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India’s economy is increasing at the fastest rate in the world, now making it the globe’s third largest user of crude oil. While India is benefitting from the low oil prices seen since mid-2014, it has precious few oil and gas resources of its own and will remain highly dependent on imports.

 
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Since the 1979 revolution, recurring rounds of sanctions and eight years of war with Iraq have hammered Iran’s oil production and export capacity. Despite boasting the fourth largest proven oil reserves in the world, Iran’s oil production and exports languished at 4 million barrels per day (mb/d) and 2.5 mb/d, respectively, in 2011.

The entrance of the European Union and United States into an even more stringent sanctions regime in 2012 further crippled an already hamstrung industry. Iran’s crude exports dropped 40 percent to 1.5 mb/d in 2012 and sunk to an average of just 1 mb/d by 2014 as foreign markets closed, international investment evaporated, and supply chains withered.

 
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As the Paris Agreement on Climate Change enters into force on November 4, 2016, signatories will face the challenges of transforming their energy sectors into more efficient, lower-carbon systems. Driven by economic growth, urbanization and population increases, most of future energy growth will be in the developing, non-OECD counties. The power sector will be especially critical to emissions mitigation and countries must establish the policy, regulatory and institutional frameworks for mobilizing the large investments needed to meet their NDCs in an affordable and sustainable manner. Transforming the Power Sector in Developing Countries: A Strategic Framework for Post-Paris Action, authored by Dr. Robert F. Ichord, Jr., offers a strategic framework to understand and address the challenges and hard choices developing countries face in moving to a cleaner energy mix while expanding access to those without electricity.  Dr. Ichord will apply this framework to other countries and regions in the non-OECD world in subsequent Atlantic Council publications in coming months.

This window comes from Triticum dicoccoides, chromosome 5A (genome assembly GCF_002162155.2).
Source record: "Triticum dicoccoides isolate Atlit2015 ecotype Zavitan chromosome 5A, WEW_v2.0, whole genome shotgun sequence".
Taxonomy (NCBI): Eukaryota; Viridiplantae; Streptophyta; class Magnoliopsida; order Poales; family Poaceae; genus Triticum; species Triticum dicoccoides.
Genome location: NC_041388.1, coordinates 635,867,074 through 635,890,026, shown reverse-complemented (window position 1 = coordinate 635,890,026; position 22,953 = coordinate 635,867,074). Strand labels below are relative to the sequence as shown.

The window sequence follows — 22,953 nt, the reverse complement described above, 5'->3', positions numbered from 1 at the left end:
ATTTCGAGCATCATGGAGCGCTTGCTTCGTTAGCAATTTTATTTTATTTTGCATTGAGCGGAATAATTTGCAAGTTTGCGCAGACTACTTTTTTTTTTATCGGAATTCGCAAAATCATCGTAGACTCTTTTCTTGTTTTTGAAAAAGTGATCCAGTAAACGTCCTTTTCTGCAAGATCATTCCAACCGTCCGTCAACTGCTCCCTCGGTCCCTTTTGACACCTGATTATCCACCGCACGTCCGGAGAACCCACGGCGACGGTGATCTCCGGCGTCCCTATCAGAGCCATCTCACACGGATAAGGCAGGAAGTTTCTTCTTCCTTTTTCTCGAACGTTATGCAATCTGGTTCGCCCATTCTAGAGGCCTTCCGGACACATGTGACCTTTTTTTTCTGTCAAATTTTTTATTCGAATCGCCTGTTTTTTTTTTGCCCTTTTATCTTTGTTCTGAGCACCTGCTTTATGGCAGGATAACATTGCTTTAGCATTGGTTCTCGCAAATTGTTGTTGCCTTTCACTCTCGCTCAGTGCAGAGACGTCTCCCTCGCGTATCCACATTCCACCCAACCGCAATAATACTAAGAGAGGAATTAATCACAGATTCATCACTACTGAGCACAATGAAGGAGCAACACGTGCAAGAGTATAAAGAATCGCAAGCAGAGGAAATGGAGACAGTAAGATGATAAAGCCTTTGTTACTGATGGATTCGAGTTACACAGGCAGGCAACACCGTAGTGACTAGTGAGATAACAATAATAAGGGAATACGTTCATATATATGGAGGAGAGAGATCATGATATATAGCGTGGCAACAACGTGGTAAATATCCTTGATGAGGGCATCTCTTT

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China and Russia do not have an established history of prolonged cooperative engagement. However, beginning in 2014, the two countries began laying the foundation for an enduring energy partnership. A secure energy relationship between China and Russia could have profound geopolitical effects in Asia, as well as in Europe. The ramifications of this relationship could alter the role and influence of the United States in Asia.

In this issue brief, Dr. Miyeon Oh, nonresident senior fellow at the Atlantic Council’s Global Energy Center and Brent Scowcroft Center, provides critical analysis of the evolving relationship between China and Russia vis-à-vis energy trade. Examining the evolution of various energy agreements, Dr. Oh breaks her analysis into three stages: relations before the gas deals were signed, relations at the time of signing, and relations following signing.